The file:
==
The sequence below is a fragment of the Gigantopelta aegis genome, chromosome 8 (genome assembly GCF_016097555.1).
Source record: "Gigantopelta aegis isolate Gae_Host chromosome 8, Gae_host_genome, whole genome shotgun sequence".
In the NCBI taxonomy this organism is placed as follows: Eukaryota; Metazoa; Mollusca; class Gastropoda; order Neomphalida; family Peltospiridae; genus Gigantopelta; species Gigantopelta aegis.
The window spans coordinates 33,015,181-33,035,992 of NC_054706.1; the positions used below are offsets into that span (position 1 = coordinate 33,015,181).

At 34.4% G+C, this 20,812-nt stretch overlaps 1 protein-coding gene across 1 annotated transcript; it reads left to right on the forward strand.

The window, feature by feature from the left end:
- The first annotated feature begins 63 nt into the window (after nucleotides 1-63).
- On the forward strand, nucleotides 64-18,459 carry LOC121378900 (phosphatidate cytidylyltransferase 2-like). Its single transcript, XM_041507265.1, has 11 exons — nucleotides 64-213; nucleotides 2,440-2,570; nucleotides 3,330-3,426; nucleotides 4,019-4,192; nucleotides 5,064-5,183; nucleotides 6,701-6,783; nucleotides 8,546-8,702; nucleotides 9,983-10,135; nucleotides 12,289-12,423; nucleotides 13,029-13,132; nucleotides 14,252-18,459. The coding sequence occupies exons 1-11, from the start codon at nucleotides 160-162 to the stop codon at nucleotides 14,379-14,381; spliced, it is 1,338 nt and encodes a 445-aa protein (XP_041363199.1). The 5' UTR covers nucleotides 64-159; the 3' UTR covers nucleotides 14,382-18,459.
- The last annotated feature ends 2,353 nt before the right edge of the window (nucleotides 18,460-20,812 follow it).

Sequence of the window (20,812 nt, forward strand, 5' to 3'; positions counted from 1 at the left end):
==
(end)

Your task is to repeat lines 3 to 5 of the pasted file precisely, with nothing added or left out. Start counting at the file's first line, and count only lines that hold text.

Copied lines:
In the NCBI taxonomy this organism is placed as follows: Eukaryota; Metazoa; Mollusca; class Gastropoda; order Neomphalida; family Peltospiridae; genus Gigantopelta; species Gigantopelta aegis.
The window spans coordinates 33,015,181-33,035,992 of NC_054706.1; the positions used below are offsets into that span (position 1 = coordinate 33,015,181).

At 34.4% G+C, this 20,812-nt stretch overlaps 1 protein-coding gene across 1 annotated transcript; it reads left to right on the forward strand.